Alexandria Ocasio-Cortez (D-NY) came to Congress with the promise to create an economic plan to dramatically reduce—and later, to eliminate—the US’s share of climate change-driving greenhouse gas emissions.
On Thursday (Feb. 7), the newly-sworn-in Democratic representative from New York, along with Senator Ed Markey, the Democrat from Massachusetts, finally unveiled the plan, laying out the Green New Deal in 14 pages in the form of a House Resolution. You can read the Green New Deal here, thanks to NPR.
The document is a 10-year plan to eliminate the US’s carbon footprint by 2030 through a massive mobilization of renewable energy and energy-saving projects; It posits, among other things, to:
- Lift the share of power generated by wind and solar energy from the 10 percent it produces today, to nearly 100 percent within 10 years.
- It advocates dramatically upgrading local infrastructure, including upgrading all existing buildings in the US to “achieve maximal energy efficiency.”
- It proposes to “work collaboratively with farmers” to reduce the share of US emissions that come from agriculture.
The bill/resolution is the only one put forth from the US Congress that is in keeping with the scientific consensus of what must be done to avoid global climate catastrophe. The plan is broad in its approach by design; it is meant to spur specific legislation to achieve each of the goals it lays out. “Each of the national projects we lay out might be their own bills,” Ocasio-Cortez’s chief of staff Saikat Chakrabarti told Vox.
Enacting the Green New Deal would require massive federal investment, much like what has been done in other moments of national emergency. “The Green New Deal we are proposing will be similar in scale to the mobilization efforts seen in World War II or the Marshall Plan,” she told the Huffington Post back in June.
It acknowledges that climate change is a direct threat to the national security of the US, which is also the position of the US Military. Considering that the US is responsible for roughly one-fifth of global emissions, and also has the capacity for developing high-tech solutions, it declares that the “the United States must take a leading role in reducing emissions through economic transformation.”
As promised, it is an economic plan, with the intention to “create millions of good, high-wage jobs in the United States.”
Green New Deal: news and updates about Alexandria Ocasio-Cortez’s climate plan: It’s a sweeping proposal to make the US carbon neutral by 2030.
After much anticipation, the Green New Deal is here. Rep. Alexandria Ocasio-Cortez (D-NY) and Sen. Ed Markey (D-MA) are introducing a sweeping plan to make the United States carbon neutral by 2030, invest in the sustainability of national infrastructure and industry, and create “millions” of jobs in the process.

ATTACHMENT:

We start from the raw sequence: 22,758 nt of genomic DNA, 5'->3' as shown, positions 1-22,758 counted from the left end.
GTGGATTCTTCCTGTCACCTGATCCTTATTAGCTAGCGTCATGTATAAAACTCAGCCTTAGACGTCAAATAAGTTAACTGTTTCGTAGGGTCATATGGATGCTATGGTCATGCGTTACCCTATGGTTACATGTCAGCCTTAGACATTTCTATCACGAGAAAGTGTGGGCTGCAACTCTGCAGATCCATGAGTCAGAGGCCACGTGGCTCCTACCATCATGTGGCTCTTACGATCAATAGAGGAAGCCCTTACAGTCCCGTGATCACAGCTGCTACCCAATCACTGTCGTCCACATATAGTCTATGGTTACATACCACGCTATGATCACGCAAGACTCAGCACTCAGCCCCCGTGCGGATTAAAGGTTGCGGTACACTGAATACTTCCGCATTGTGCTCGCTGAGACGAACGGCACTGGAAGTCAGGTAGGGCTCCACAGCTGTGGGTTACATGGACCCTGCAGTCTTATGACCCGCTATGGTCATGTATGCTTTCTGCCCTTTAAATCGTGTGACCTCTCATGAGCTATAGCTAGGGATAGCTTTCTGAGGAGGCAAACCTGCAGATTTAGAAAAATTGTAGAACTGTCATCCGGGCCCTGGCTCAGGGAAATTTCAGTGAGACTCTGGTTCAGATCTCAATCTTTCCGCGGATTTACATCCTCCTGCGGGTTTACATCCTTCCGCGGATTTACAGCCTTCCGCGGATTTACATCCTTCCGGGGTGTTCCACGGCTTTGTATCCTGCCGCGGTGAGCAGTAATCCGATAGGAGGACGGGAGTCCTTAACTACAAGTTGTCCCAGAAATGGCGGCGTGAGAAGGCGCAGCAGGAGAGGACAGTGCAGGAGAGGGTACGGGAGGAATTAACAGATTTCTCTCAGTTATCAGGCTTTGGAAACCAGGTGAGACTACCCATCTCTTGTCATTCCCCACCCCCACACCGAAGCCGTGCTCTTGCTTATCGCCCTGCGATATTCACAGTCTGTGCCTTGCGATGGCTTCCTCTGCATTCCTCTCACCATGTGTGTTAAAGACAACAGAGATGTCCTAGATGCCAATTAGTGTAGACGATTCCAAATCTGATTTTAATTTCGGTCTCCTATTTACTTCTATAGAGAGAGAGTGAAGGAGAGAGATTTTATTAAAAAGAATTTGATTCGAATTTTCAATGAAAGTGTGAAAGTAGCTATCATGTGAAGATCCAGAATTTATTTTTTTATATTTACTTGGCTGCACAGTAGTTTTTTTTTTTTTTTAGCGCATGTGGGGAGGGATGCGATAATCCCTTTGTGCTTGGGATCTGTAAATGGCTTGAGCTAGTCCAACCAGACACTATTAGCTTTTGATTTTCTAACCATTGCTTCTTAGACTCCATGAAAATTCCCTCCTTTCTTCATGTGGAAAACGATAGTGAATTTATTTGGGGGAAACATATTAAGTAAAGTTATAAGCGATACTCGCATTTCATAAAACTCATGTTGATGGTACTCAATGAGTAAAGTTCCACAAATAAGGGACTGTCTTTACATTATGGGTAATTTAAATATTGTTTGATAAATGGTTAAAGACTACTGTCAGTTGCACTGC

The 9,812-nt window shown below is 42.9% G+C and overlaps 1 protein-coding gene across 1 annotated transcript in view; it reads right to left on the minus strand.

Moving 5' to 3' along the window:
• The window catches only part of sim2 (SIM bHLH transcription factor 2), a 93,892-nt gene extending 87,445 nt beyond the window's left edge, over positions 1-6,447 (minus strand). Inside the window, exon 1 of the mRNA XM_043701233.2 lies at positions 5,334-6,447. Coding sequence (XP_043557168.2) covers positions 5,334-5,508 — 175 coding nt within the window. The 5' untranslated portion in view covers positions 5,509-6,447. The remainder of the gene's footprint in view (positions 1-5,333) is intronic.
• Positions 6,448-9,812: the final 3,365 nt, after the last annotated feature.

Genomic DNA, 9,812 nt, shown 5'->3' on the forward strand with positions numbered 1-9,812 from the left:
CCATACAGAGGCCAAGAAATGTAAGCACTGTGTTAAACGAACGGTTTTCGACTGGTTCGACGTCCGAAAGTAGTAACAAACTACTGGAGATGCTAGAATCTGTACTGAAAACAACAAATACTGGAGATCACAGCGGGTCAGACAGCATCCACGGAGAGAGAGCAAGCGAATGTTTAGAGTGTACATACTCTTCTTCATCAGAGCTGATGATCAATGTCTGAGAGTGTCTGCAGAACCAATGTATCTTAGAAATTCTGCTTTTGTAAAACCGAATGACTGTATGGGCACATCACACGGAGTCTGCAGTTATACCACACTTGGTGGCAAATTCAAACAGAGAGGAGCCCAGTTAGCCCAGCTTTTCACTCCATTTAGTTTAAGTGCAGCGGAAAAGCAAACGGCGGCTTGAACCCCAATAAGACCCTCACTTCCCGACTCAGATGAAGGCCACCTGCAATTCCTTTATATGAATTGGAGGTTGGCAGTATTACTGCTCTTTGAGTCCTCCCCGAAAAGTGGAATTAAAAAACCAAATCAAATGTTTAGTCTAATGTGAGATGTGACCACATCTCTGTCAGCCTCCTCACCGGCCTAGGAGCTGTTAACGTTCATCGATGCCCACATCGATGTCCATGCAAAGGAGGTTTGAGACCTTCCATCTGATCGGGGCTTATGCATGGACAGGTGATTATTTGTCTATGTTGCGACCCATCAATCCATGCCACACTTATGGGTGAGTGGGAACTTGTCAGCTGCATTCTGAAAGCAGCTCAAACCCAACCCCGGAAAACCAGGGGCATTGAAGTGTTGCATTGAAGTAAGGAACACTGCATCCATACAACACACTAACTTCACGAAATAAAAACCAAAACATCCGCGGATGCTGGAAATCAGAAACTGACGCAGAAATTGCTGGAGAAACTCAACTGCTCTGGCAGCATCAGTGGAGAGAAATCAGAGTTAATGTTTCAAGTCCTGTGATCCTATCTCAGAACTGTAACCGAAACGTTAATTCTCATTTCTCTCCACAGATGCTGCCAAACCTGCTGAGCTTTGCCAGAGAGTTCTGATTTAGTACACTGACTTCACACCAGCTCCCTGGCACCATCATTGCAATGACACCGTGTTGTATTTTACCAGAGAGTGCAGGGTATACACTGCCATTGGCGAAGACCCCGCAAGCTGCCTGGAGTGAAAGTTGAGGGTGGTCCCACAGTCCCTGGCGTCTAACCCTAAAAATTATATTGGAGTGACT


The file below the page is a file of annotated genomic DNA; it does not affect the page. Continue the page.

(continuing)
The plan is wildly more ambitious than anything Democrats were talking about even two years ago. Its goals — achieving net-zero greenhouse gas emissions, creating jobs, providing for a just transition, securing clean air and water — are broadly popular. And the proposal avoids fights over carbon pricing, clean versus renewable energy, and concerns over a balanced budget — for now.
Politically, the Green New Deal is fundamentally about making climate change a central Democratic priority in 2020 — without shoving aside health care and the economy. Democrats have talked about climate change as an important issue for some time, but there has been little urgency in Congress to take action. The Green New Deal could mark a shift.
The resolution already has around 60 House co-sponsors and nine Senate co-sponsors, per the Washington Post’s Jeff Stein, but another goal of Ocasio-Cortez and climate organizers is to get support from 2020 Democrats.
There’s now an official Green New Deal. Here’s what’s in it. A close look at the fights it picks and the fights it avoids.
To actually make the target, though, the world must start reducing its carbon pollution immediately, and cut it in half by 2030. (Make that “at least” and likely “much more” for the U.S., which has caused around 25% of the heating thus far with just 4-5% of the world’s populace. The U.S. also has the technology and the economic strength to act and invest now).
Currently we’re nowhere close to on track. Global emissions levels just hit a record high, and even the Barack Obama administration’s climate policy did not put the United States close to making its part of the goal.
The Green New Deal aims to get us there—and remake the country in the process. It promises to give every American a job in that new economy: installing solar panels, retrofitting coastal infrastructure, manufacturing electric vehicles. In the 1960s, the U.S. pointed the full power of its military-technological industry at going to the moon. Ocasio-Cortez wants to do the same thing, except to save the planet.
For the first time in more than a decade, Democrats can approach climate policy with a sense of imagination. They can also approach it with a sense of humility, because their last two strategies didn’t work particularly well. When the party last controlled Congress, in 2009, Democrats tried to pass a national cap-and-trade bill, a type of policy that allows polluters to bid on the right to emit carbon dioxide into the atmosphere. It failed to pass in the Senate. Starting in 2011, President Obama tried to use the EPA’s powers under the Clean Air Act to fight carbon-dioxide emissions. After President Trump was elected, he terminated that effort by executive order.